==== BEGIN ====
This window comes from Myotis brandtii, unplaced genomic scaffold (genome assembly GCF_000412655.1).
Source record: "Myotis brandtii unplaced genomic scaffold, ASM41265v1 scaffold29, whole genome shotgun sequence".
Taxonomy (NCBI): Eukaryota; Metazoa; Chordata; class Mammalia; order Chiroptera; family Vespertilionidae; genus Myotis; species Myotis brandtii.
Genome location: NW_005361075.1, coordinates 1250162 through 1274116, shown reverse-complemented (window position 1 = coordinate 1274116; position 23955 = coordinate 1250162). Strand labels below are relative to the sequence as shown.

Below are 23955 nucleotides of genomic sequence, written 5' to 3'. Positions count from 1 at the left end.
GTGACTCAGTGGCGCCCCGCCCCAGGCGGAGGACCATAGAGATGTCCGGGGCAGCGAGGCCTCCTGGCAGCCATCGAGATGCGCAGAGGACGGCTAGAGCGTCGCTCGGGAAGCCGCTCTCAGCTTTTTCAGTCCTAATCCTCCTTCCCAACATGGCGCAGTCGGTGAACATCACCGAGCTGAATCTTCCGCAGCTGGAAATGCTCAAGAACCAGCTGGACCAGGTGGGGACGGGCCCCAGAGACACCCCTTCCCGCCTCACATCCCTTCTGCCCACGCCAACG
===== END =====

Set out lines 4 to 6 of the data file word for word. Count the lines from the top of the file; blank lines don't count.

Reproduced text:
Genome location: NW_005361075.1, coordinates 1250162 through 1274116, shown reverse-complemented (window position 1 = coordinate 1274116; position 23955 = coordinate 1250162). Strand labels below are relative to the sequence as shown.

Below are 23955 nucleotides of genomic sequence, written 5' to 3'. Positions count from 1 at the left end.
GTGACTCAGTGGCGCCCCGCCCCAGGCGGAGGACCATAGAGATGTCCGGGGCAGCGAGGCCTCCTGGCAGCCATCGAGATGCGCAGAGGACGGCTAGAGCGTCGCTCGGGAAGCCGCTCTCAGCTTTTTCAGTCCTAATCCTCCTTCCCAACATGGCGCAGTCGGTGAACATCACCGAGCTGAATCTTCCGCAGCTGGAAATGCTCAAGAACCAGCTGGACCAGGTGGGGACGGGCCCCAGAGACACCCCTTCCCGCCTCACATCCCTTCTGCCCACGCCAACG